John Bradshaw, an author, television personality and public speaker who built a self-help empire exhorting his followers to conquer their emotional ills by “reclaiming” their “inner child,” died May 8 at a hospital in Houston. He was 82.
The cause was cardiac arrest, said his wife, Karen Bradshaw.
For decades, Mr. Bradshaw and his Texas drawl were a familiar presence on public television and talk-show programs such as those hosted by Oprah Winfrey and Sally Jessy Raphael. He was once described as a “psycho-televangelist,” an orator who combined developmental psychology, touches of philosophy and theology, and a flair for the dramatic to produce revival-like encounters for audiences who turned to him for help.
As a writer, he was a mainstay of bestseller lists, selling millions of copies of books that included “Healing the Shame That Binds You” (1988), “Homecoming: Reclaiming and Championing Your Inner Child” (1990) and, more recently, “Post-Romantic Stress Disorder: What to Do When the Honeymoon Is Over.”
Thousands turned out for motivational workshops in which he coached participants through mental exercises. Often holding a stuffed animal, and with a soundtrack of new-age music, they returned to their childhood to confront their wounded younger selves.
Mr. Bradshaw defined the “inner child” as “the part of you that got repressed.”
“When you laughed too loud, Mama said, ‘That isn’t ladylike,’ ” he explained, “or you had anger and they said, ‘That’s not permitted here.’ You had to repress those parts of yourself and adapt with a smiling face or a ha-ha-ha or whatever. The part that didn’t get expressed is the inner child.”
Through his writings and speaking engagements, Mr. Bradshaw sought to help people quell their rage or resentment, defeat addiction or otherwise improve their lives. He was credited with helping popularize concepts such as the “dysfunctional family” and “toxic shame” but was most associated with the term “inner child,” which became a catchphrase of the latter 20th century.
It did not escape parody. In one episode of “The Simpsons,” a self-help guru bearing striking resemblance to Mr. Bradshaw encourages the residents of fictional Springfield to indulge their desires as the petulant child Bart does, an experiment that devolves into disaster at the “Do What You Feel” festival.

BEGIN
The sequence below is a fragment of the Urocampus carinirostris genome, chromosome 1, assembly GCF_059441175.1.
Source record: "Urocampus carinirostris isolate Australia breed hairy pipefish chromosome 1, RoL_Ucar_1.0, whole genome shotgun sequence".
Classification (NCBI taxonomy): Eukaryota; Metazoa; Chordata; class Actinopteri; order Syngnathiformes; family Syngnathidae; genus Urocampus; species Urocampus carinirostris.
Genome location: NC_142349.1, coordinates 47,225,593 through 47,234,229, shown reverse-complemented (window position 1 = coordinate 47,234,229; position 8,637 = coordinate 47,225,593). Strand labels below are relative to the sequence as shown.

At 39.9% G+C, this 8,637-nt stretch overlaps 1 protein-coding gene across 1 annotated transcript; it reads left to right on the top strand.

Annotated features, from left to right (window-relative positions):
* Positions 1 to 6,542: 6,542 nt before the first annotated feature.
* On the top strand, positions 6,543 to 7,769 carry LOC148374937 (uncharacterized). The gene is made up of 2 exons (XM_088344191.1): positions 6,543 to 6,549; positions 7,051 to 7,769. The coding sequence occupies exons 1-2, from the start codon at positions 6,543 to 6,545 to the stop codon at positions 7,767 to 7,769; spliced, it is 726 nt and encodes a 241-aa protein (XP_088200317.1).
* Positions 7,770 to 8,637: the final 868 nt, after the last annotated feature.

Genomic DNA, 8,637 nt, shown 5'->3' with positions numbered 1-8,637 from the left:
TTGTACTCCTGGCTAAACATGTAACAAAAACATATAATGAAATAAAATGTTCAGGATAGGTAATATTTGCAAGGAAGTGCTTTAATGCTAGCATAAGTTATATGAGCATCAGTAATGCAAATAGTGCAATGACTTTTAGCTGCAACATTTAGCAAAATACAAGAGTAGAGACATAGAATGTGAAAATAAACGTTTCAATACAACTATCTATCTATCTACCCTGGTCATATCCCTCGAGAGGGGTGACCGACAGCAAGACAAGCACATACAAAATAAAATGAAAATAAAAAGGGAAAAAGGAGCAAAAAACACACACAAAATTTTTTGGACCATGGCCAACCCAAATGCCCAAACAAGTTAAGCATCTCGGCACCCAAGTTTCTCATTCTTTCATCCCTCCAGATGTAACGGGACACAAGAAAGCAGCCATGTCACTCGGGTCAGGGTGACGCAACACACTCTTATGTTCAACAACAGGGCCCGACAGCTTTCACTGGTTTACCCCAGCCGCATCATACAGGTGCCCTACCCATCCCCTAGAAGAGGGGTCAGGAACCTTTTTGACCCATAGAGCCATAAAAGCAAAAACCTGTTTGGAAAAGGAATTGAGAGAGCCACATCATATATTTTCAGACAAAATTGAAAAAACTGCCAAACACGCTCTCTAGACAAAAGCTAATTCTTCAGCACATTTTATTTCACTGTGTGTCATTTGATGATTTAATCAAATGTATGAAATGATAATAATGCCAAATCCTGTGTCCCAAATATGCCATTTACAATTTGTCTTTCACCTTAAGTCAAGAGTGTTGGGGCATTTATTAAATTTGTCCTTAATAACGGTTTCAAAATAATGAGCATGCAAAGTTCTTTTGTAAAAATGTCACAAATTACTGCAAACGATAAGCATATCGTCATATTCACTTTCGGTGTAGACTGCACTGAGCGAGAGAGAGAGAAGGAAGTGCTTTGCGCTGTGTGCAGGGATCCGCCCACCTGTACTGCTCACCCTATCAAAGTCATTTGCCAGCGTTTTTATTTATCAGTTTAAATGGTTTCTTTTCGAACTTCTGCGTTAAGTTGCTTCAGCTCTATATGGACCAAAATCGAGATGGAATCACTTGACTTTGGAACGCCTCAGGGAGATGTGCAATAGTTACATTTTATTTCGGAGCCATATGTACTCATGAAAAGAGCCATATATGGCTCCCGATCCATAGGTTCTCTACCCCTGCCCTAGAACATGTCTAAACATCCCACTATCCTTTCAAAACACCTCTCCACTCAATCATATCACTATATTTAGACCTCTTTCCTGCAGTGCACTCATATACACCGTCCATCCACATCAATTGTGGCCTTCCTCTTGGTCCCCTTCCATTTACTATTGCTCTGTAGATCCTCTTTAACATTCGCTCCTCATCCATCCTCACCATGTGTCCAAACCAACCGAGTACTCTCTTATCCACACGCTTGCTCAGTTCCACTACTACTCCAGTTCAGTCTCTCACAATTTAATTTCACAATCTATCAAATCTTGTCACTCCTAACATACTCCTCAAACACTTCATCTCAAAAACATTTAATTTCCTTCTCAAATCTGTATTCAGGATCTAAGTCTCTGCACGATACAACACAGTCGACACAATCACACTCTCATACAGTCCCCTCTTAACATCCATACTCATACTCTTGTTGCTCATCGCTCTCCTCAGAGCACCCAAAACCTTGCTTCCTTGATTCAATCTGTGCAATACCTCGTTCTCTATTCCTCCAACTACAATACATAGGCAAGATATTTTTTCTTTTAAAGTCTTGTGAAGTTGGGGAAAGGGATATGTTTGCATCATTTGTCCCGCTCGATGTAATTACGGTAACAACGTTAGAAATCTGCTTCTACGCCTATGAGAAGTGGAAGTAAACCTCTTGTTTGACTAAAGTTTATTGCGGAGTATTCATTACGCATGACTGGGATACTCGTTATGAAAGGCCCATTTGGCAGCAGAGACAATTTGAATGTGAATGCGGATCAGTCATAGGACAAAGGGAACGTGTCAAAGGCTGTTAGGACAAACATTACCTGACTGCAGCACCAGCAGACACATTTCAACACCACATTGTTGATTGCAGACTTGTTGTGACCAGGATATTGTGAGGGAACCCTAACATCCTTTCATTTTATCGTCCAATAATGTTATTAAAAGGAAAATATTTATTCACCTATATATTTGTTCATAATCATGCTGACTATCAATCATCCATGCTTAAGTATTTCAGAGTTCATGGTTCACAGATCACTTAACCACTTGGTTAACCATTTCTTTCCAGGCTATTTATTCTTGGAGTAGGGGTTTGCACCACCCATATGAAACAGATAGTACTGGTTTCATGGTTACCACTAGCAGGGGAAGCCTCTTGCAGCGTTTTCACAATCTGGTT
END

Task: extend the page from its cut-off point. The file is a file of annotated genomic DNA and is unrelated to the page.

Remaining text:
Mr. Bradshaw’s appeal seemed to stem in part from his account of his life. He, too, had known addiction — to sex, to alcohol — and had risen above it.
“The most profound spiritual moment of my life,” he said, according to Newsday, “came when I was wearing size forty-eight pants, drying out at a state mental hospital, babbling in front of ten psychiatrists and their stenographer. Suddenly, I knew what I didn’t want to be any more.”
John Elliot Bradshaw was born June 29, 1933, in Houston. He said that he grew up in “dire poverty” as the son of an alcoholic father. He recalled that his mother, who he said was the victim of incest, once shamed her husband for his drinking by nailing his dirtied underwear to the wall.
Years later, Mr. Bradshaw’s mother told a People magazine reporter that it had been painful to hear “all our family secrets . . . aired in public to make a point” and that some of her son’s claims were “exaggerated.”
Mr. Bradshaw planned to become a Roman Catholic priest, studying at a Basilian seminary in Canada for nearly a decade before leaving days before his ordination.
By his account, he descended into crippling alcohol addition. One day in 1965, he awoke under a car and decided then to check himself into a treatment center. He said that he had been sober ever since.
After his recovery, he began working with addicts and lecturing at a church in Houston, where a local TV producer saw his presentation and recruited Mr. Bradshaw for television work. As his profile grew, his programming became a centerpiece of public-television fundraising drives.
Some critics regarded Mr. Bradshaw’s brand of psychology as overly simplistic. Others criticized him for conflating minor complaints, the equivalent of psychological bruises and bumps, with true childhood trauma.
“Some think I’m on the cutting edge,” he told the Boston Globe. “Others say what I do is junk food, pop psychology, dangerous. And I’ll admit it, some of those guys scare me. They scare the part of me that didn’t get my PhD, as if somehow that piece of paper would make everything I do legitimate.”
He said that he regarded his role as similar to that of a priest.
“If the priestly work is to bring hope and comfort to people, then in that sense I believe I am one,” he told the Irish Times. “Everywhere I go people walk up to me and say, ‘You changed my life.’ ”
Mr. Bradshaw’s marriage to Nancy Isaacs ended in divorce. Survivors include his wife of 12 years, the former Karen Buntzel Mabray of Houston; a son from his first marriage, John Bradshaw Jr. of Houston; a daughter from his second marriage, Ariel Bradshaw of Houston; three grandchildren; and two great-grandchildren.
“Everything I write about I struggle with myself,” Mr. Bradshaw once told the Observer of London. “Therapists are like the Wizard of Oz. Pull back the curtain and you find we are frightened and scared, too.”
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